recording duties. Kind of laughable to think back now,
given w/ what can be achieved with GoPro and the like.
However, the point is that the lens and the recording
device can be separated.

.

Mike Amick
10-27-2015, 01:40 AM
Talk about timing ... I just lost (today) an auction on Ebay for a Donagen optivisor. I already have one of those really
cheap headbands with the plastic optics and I love it. I would assume that the glassed lensed optivisors would
be even better.

I heard someone complain about the focal length, but you can get them with a fl of from a few inches to 20 inches.

_Paul_
10-27-2015, 04:54 AM
Ebay seems to have glass lensed far eastern copies of an Optivisor (http://www.ebay.co.uk/itm/SALE-2X-2-5X-Optivisor-Head-Magnifier-Watch-Repair-Eye-Magnifying-Glass-/111670646055?hash=item1a0016d527:g:dBIAAOSw~OdVVFX c) for around a quarter of the price of a Donegan unit has anyone tried one?

Paul

philbur
10-27-2015, 06:38 AM
This camera/monitor idea at 8:34 looks like a winner.

https://www.youtube.com/watch?v=otSjut1iGGk&list=PL4ZDveKIGhzQG_7I_-SYfJ-svgDCm5x2V

Phil:)

MichaelP
10-27-2015, 10:33 AM
http://bbs.homeshopmachinist.net/threads/55978-Recommendations-for-a-Headband-Optical-Magnifier?highlight=donegan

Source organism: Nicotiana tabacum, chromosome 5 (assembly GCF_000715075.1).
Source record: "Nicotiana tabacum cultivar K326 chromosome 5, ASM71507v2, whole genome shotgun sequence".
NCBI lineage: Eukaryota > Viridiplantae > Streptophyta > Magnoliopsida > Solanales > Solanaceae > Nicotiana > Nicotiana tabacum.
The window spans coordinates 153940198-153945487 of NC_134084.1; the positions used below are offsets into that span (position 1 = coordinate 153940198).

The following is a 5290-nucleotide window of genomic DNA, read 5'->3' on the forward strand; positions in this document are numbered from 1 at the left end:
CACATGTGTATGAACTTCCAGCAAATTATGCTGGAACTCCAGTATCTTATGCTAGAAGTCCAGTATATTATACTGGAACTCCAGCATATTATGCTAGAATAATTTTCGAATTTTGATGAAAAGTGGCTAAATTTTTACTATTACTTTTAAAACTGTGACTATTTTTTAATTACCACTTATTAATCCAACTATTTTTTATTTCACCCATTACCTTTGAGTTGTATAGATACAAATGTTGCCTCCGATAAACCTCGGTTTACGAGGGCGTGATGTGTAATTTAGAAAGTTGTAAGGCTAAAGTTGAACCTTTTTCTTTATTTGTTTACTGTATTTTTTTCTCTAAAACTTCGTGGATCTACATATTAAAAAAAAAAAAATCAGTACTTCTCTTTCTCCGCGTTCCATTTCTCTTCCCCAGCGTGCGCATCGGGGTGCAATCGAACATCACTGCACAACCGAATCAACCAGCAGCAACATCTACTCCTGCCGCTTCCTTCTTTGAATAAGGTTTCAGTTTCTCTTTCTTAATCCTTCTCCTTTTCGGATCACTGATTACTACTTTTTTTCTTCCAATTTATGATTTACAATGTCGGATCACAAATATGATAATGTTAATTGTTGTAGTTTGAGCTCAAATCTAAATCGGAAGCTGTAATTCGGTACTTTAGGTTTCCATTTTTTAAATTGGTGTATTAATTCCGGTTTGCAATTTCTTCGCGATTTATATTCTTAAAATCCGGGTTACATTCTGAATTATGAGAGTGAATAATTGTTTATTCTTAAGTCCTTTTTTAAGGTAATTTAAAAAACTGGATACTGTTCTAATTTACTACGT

MichaelP
10-27-2015, 10:40 AM
Ebay seems to have glass lensed far eastern copies of an Optivisor (http://www.ebay.co.uk/itm/SALE-2X-2-5X-Optivisor-Head-Magnifier-Watch-Repair-Eye-Magnifying-Glass-/111670646055?hash=item1a0016d527:g:dBIAAOSw~OdVVFX c) for around a quarter of the price of a Donegan unit has anyone tried one?

Paul

I had an opportunity to use an asian copy. Pure garbage. The real McCoy, Donegan Optivisor, is inexpensive enough.

DICKEYBIRD
10-27-2015, 03:13 PM
Aaarrgghhh! Stepped off into a black hole at work right after posting & just now got around to reading ya'lls responses. Thanks a ton for all the info...lots of good stuff to go forth & study up on!:D

I have one of the cheap USB microscopes & it works well for certain things but I want to get something that I can take out of a drawer & hold in my hand to examine cutting edges & the like. The one Marv linked to is looking like it's the one I need.